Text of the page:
Malawi has been urged to halt the “zigzag” development pattern because it has tended to negatively affect pro-poor development gains due to detrimental economic policy changes brought about by various political parties in power.
Former Norwegian ambassador Asbjorn Eidhammer, speaking in an exclusive interview with The Nation in Lilongwe on Friday just before his return to Oslo, Norway, pointed out that often, such changes are highly influenced by development partners and international financial institutions.
Said Eidhammer: “One will see shifts in policies, in particular when it concerns agriculture, at almost regular intervals. These policy changes, which often have been detrimental to economic development, have not always been domestic. They have often been highly influenced by development partners and international financial institutions.
“Such changes have been one factor leading to a zigzag development: growth, crises, recovery, and then a new crisis. Of course, other elements have been important, like the fluctuations in the international prices of commodities and a globalisation which Malawi has not yet been able to take much advantage of. I have the hope that this situation is now changing.”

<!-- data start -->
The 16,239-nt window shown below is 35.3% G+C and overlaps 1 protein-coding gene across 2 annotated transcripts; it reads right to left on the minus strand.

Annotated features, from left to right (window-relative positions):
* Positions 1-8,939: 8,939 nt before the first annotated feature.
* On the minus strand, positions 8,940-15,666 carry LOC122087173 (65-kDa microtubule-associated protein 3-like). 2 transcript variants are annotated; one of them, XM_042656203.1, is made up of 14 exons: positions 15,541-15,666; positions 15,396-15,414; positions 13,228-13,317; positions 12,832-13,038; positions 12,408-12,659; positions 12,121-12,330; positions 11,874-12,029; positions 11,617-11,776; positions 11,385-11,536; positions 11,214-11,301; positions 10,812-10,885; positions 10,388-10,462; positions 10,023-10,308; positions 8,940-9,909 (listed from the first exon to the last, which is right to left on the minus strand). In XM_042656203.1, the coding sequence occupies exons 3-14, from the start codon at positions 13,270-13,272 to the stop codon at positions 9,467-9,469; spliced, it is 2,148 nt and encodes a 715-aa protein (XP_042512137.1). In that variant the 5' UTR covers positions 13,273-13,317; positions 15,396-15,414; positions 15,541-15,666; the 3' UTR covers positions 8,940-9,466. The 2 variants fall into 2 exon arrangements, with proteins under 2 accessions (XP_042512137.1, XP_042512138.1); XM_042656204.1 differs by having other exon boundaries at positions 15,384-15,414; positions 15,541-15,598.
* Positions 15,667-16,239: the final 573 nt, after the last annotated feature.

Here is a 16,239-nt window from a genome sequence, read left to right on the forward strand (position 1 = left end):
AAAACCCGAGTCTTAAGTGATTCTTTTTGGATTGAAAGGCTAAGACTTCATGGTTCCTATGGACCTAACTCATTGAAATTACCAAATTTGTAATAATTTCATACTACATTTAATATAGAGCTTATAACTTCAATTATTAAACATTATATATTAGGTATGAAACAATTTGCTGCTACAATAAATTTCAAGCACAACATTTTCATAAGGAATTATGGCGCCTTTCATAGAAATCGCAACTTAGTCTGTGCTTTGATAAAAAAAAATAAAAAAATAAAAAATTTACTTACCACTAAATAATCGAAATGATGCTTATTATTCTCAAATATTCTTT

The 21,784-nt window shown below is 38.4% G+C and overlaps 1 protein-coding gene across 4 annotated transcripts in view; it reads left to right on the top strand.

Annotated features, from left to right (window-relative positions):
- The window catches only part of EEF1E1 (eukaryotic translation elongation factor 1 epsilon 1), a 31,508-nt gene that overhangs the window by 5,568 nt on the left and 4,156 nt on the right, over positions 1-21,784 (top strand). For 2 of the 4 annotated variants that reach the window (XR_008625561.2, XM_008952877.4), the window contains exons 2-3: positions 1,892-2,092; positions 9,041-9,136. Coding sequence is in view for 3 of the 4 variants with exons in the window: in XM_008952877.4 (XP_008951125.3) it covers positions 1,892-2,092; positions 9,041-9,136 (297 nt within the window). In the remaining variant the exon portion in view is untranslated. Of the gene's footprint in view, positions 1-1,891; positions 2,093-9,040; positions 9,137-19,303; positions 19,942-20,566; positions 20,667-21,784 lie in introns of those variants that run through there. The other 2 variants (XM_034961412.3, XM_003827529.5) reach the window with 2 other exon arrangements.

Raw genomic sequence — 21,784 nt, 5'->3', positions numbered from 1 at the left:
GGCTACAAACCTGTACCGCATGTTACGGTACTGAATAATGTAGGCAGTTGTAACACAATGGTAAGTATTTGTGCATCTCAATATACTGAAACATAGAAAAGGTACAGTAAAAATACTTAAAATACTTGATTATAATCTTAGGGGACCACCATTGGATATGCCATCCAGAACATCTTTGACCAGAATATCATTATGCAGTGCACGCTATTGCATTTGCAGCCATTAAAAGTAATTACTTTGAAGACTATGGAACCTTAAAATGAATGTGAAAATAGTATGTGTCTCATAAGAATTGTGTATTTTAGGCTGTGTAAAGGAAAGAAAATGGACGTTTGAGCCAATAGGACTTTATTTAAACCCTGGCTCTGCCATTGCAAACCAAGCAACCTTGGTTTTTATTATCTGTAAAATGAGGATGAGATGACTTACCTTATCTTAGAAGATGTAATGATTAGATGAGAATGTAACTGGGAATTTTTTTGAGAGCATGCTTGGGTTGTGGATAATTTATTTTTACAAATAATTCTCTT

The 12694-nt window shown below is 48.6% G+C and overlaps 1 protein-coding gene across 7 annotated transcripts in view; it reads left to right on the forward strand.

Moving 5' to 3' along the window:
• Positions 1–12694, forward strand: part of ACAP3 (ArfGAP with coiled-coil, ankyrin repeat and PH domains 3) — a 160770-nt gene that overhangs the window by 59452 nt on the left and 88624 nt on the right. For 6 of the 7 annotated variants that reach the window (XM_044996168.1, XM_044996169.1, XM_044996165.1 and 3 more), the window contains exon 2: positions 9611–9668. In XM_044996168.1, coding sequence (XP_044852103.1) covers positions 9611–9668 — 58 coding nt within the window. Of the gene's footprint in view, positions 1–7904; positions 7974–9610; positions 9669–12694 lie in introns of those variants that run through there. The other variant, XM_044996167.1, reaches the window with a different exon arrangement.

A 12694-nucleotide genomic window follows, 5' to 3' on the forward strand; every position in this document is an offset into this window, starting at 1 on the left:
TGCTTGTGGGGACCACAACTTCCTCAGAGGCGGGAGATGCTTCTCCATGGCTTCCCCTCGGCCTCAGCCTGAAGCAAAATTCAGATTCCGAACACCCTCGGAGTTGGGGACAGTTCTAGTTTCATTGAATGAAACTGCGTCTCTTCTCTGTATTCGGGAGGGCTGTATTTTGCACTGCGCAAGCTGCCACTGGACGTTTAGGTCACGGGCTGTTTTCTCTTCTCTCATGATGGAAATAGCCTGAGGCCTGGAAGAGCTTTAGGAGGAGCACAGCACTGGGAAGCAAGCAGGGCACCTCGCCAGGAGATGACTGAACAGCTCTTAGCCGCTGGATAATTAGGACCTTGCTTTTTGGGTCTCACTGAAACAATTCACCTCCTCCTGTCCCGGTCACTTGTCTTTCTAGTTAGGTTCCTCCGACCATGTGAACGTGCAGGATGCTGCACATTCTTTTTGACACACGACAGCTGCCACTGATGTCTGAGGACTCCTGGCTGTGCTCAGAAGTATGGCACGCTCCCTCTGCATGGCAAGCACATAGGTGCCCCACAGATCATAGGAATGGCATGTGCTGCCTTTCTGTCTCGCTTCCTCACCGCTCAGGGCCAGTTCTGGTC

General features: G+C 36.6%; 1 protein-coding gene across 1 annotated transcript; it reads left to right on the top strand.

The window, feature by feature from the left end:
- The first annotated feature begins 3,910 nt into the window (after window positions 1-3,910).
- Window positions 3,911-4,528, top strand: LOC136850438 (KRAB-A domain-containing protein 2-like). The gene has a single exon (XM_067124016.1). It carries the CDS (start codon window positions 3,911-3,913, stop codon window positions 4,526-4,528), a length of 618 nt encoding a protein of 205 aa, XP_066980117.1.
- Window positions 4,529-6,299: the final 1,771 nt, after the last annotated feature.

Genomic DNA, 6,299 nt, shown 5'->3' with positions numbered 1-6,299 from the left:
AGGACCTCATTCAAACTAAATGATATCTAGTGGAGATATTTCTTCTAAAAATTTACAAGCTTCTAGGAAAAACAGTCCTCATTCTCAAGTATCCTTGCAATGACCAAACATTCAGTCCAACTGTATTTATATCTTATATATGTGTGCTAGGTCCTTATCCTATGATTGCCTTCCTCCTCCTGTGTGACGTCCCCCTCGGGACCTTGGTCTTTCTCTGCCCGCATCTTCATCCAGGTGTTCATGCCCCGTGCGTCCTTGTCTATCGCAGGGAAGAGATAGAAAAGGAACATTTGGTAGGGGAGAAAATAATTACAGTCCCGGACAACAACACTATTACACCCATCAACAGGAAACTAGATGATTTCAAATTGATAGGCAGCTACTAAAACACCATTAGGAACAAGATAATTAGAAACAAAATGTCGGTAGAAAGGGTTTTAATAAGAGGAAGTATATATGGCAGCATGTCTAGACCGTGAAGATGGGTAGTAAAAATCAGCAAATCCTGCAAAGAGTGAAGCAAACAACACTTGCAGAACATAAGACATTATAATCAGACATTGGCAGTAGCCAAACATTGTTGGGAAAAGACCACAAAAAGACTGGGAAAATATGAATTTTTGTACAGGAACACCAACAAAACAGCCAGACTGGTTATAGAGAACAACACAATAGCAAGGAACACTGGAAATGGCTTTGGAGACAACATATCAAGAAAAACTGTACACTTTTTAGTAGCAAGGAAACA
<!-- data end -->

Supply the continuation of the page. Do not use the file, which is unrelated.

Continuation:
Eidhammer said Malawi has the potential of attaining great development heights, like Norway did after a dismal start in the early years of its independence 200 years ago, by entrenching democracy and fully utilising natural resources such as minerals.
But he stressed that government needs to engage professional advisers to help negotiate contracts and to ensure that the revenue-creation and utilisation processes are transparent and benefit ordinary people.
“The benefit for Malawians must be secured. But there has to be a balance, so that investors are not put off. Stability in the economy is a key both to attracting investments and securing the rights of Malawians,” the envoy stated.
Asked why Norway was one of the countries to have suspended its substantial budget support for Malawi, once the infamous Cashgate emerged last year, Eidhammer said that was because the scandal betrayed the mutual trust donors have in the financial management of a government.
But the envoy expressed happiness that although the future of budgetary support is uncertain among Malawi’s bilateral partners, Norway and some partners found ways of channelling funds into programmes that continue to benefit ordinary Malawians.
He noted with pride that democracy and freedom of expression are national values Malawians enjoy and he expressed hope that the people will not permit leadership that takes them back to authoritarianism and economic experimentation.
Said Eidhammer: “I cannot see the people of Malawi accepting authoritarian rule in the future. Newspapers and the many radio and television stations will not accept to be silenced. People will also demand sound economic policies.”
Eidhammer was one of the longest serving envoys in Malawi, having concluded eight years of diplomatic service during two separate assignments in the country.